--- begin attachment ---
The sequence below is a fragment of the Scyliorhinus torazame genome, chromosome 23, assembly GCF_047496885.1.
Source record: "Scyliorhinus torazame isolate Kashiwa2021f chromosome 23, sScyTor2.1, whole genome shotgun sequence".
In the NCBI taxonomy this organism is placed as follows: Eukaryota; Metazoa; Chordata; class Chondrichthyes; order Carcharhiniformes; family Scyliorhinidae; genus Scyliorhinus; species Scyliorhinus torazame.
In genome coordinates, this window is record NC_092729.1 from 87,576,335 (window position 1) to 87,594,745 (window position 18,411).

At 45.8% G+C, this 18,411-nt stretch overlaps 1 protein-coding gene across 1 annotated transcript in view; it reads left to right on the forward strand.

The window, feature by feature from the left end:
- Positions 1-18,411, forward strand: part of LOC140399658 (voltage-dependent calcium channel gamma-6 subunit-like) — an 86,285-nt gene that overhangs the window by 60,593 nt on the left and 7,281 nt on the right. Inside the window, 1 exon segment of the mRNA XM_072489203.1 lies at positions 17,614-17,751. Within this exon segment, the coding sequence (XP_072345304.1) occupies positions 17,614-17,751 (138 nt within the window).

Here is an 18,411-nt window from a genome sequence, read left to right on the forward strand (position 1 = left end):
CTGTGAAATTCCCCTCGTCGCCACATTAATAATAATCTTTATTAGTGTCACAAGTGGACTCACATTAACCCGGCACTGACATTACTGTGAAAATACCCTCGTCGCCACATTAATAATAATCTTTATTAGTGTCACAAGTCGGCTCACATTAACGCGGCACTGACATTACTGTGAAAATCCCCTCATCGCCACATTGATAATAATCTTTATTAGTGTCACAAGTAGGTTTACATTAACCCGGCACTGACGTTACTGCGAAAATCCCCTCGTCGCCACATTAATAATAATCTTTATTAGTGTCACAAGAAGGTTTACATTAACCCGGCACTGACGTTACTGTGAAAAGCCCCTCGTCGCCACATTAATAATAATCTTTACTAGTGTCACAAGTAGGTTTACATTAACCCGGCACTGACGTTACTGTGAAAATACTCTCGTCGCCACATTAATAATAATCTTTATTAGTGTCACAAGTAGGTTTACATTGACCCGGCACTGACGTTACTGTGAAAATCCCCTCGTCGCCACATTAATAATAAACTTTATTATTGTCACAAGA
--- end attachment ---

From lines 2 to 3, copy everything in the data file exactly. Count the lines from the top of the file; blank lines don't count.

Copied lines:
Source record: "Scyliorhinus torazame isolate Kashiwa2021f chromosome 23, sScyTor2.1, whole genome shotgun sequence".
In the NCBI taxonomy this organism is placed as follows: Eukaryota; Metazoa; Chordata; class Chondrichthyes; order Carcharhiniformes; family Scyliorhinidae; genus Scyliorhinus; species Scyliorhinus torazame.